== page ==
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as you remarked, tragedy and comedy; and another which employs the recital of the poet himself, best exemplified, I presume, in the dithyrambThe dithyramb was technically a poem in honor of Bacchus. For its more or less conjectural history cf. Pickard-Cambridge, Dithyramb, Tragedy, and Comedy. Here, however, it is used broadly to designate the type of elaborate Greek lyric which like the odes of Pindar and Bacchylides narrates a myth or legend with little if any dialogue.; and there is again that which employs both, in epic poetry and in many other places, if you apprehend me.” “I understand now,” he said, “what you then meant.” “Recall then also the preceding statement that we were done with the 'wha
Bacchus I saw in mountain glades Retired (believe it, after years!) Teaching his strains to Dryad maids, While goat-hoof'd satyrs prick'd their ears. Evoe! my eyes with terror glare; My heart is revelling with the god; 'Tis madness! Evoe! spare, O spare, Dread wielder of the ivied rod! Yes, I may sing the Thyiad crew, The stream of wine, the sparkling rills That run with milk, and honey-dew That from the hollow trunk distils; And I may sing thy consort's crown, New set in heaven, and Pentheus' hall With ruthless ruin thundering down, And proud Lycurgus' funeral. Thou turn'st the rivers, thou the sea; Thou, on far summits, moist with wine, Thy Bacchants' tresses harmlessly Dost knot with living serpent-twine. Thou, when the giants, threatening wrack, Were clambering up Jove's citadel, Didst hurl o'erweening Rhoetus back, In tooth and claw a lion fell. Who knew thy feats in dance and play Deem'd thee belike for war's rough game Unmeet: but peace and battle-fray Found thee, their centr
The man of firm and righteous will, No rabble, clamorous for the wrong, No tyrant's brow, whose frown may kill, Can shake the strength that makes him strong: Not winds, that chafe the sea they sway, Nor Jove's right hand, with lightning red: Should Nature's pillar'd frame give way, That wreck would strike one fearless head. Pollux and roving Hercules Thus won their way to Heaven's proud steep, 'Mid whom Augustus, couch'd at ease, Dyes his red lips with nectar deep. For this, great Bacchus, tigers drew Thy glorious car, untaught to slave In harness: thus Quirinus flew On Mars' wing'd steeds from Acheron's wave, When Juno spoke with Heaven's assent: “O Ilium, Ilium, wretched town! The judge accurst, incontinent, And stranger dame have dragg'd thee down. Pallas and I, since Priam's sire Denied the gods his pledged reward, Had doom'd them all to sword and fire, The people and their perjured lord. No more the adulterous guest can charm The Spartan queen: the house forsworn No more repels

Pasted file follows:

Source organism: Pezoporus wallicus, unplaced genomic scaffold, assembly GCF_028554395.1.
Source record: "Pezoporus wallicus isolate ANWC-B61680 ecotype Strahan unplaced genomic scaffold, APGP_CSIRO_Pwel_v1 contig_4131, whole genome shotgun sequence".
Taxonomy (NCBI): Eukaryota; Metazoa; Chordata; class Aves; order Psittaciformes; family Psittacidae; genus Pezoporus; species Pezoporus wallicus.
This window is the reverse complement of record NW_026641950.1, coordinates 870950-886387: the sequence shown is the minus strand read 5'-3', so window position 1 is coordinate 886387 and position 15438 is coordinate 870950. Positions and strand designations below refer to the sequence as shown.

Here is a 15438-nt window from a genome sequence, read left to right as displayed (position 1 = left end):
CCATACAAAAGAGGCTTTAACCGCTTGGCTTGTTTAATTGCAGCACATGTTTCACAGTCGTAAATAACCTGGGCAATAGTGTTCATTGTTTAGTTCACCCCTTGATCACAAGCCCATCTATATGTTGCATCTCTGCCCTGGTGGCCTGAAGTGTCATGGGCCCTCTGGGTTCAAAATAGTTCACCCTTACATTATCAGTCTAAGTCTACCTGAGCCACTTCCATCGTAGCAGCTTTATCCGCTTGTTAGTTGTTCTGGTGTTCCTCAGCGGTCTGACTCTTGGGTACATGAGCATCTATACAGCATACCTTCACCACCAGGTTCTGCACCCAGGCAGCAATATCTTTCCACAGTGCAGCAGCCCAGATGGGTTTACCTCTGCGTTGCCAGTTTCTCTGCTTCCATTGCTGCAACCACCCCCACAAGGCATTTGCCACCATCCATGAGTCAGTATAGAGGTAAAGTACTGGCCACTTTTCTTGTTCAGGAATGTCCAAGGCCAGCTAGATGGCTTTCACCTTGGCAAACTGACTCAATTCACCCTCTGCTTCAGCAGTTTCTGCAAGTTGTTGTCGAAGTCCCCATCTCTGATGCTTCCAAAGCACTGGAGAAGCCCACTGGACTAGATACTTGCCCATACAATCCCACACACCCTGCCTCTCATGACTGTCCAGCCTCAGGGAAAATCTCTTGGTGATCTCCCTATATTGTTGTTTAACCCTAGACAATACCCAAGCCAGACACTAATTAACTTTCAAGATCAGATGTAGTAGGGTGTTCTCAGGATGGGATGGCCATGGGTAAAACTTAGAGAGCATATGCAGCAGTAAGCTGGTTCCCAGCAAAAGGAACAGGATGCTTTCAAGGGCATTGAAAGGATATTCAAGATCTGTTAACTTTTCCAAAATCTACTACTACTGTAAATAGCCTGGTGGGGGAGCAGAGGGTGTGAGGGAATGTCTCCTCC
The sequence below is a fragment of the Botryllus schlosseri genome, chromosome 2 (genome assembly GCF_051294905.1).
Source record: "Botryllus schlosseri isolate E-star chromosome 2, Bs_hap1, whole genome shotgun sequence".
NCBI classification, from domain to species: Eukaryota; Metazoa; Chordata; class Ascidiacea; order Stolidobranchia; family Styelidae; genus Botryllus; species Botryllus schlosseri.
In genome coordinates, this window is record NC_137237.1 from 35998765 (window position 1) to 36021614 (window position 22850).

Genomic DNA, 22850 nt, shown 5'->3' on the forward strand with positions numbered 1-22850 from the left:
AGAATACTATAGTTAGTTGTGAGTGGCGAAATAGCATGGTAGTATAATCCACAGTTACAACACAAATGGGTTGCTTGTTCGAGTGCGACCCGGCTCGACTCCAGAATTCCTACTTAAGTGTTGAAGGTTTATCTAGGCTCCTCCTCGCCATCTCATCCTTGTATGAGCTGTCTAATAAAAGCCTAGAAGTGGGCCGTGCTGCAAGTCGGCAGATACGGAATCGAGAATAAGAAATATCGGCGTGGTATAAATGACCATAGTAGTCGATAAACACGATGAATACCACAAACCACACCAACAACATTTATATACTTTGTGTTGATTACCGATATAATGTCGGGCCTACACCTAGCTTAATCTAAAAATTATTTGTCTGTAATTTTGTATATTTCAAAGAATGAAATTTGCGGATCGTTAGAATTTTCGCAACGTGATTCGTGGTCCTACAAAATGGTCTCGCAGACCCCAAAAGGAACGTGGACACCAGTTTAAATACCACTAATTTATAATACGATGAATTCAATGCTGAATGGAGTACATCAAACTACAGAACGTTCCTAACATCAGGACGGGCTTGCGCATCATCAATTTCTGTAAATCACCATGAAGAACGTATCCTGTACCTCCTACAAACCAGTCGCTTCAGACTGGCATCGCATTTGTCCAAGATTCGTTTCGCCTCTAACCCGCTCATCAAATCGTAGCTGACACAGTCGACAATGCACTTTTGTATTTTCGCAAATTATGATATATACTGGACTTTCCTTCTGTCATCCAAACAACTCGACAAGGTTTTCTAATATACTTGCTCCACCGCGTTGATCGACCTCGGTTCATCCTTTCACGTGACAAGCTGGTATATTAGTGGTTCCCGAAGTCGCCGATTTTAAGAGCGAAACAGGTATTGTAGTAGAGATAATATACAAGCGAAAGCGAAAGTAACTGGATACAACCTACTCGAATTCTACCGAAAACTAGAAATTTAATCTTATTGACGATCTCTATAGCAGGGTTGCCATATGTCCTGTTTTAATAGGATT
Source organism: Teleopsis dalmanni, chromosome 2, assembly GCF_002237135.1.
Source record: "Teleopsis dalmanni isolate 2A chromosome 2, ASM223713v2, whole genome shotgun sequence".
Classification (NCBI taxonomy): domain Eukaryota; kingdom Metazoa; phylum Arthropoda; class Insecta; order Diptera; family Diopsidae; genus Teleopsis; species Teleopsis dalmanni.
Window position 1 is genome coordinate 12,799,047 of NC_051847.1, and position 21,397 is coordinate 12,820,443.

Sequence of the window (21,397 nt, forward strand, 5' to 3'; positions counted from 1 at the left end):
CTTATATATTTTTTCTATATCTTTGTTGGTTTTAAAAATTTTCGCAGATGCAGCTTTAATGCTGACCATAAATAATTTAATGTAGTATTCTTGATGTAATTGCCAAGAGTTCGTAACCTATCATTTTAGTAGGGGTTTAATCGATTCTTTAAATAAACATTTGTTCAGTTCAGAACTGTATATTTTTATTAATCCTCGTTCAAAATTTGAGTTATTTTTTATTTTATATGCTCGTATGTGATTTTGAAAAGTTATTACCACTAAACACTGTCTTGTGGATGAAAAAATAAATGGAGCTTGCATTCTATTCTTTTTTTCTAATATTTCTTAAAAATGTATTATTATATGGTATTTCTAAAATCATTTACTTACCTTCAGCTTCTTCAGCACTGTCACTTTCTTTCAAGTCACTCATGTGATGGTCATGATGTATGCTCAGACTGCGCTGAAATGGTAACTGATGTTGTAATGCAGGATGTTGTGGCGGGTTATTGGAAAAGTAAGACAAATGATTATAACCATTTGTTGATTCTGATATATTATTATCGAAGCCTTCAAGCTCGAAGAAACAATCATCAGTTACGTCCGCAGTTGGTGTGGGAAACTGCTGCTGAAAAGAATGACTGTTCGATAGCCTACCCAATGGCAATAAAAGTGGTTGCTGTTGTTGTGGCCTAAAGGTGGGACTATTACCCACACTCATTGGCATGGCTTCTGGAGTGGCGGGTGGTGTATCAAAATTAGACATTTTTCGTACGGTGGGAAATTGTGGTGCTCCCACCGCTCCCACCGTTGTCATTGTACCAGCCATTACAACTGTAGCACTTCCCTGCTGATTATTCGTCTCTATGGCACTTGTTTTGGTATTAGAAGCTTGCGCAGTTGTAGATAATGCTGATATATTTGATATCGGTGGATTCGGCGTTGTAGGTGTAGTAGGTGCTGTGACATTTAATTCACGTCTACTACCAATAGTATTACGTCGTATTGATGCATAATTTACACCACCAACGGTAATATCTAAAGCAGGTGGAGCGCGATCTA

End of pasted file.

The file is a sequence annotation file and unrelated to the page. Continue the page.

Whither, Bacchus, tear'st thou me. FiIl'd with thy strength? What dens, what forests these, Thus in wildering race I see? What cave shall hearken to my melodies, Tuned to tell of Caesar's praise And throne him high the heavenly ranks among? Sweet and strange shall be my lays, A tale till now by poet voice unsung. As the Evian on the height, Roused from her sleep, looks wonderingly abroad, Looks on Thrace with snow-drifts white, And Rhodope by barbarous footstep trod, So my truant eyes admire The banks, the desolate forests. O great King Who the Naiads dost inspire, And Bacchants, strong from earth huge trees to wring! Not a lowly strain is mine, No mere man's utterance. O, 'tis venture sweet Thee to follow, God of wine, Making the vine-branch round thy temples meet!
While these events according to the laws of destiny occurred, and while the child, the twice-born Bacchus, in his cradle lay, 'Tis told that Jupiter, a careless hour, indulged too freely in the nectar cup; and having laid aside all weighty cares, jested with Juno as she idled by. Freely the god began; “Who doubts the truth? The female's pleasure is a great delight, much greater than the pleasure of a male.” Juno denied it; wherefore 'twas agreed to ask Tiresias to declare the truth, than whom none knew both male and female joys: for wandering in a green wood he had seen two serpents coupling; and he took his staff and sharply struck them, till they broke and fled. 'Tis marvelous, that instant he became a woman from a man, and so remained while seven autumns passed. When eight were told, again he saw them in their former plight, and thus he spoke; “Since such a power was wrought, by one stroke of a staff my sex was changed— again I strike!” And even as he struck the same two sna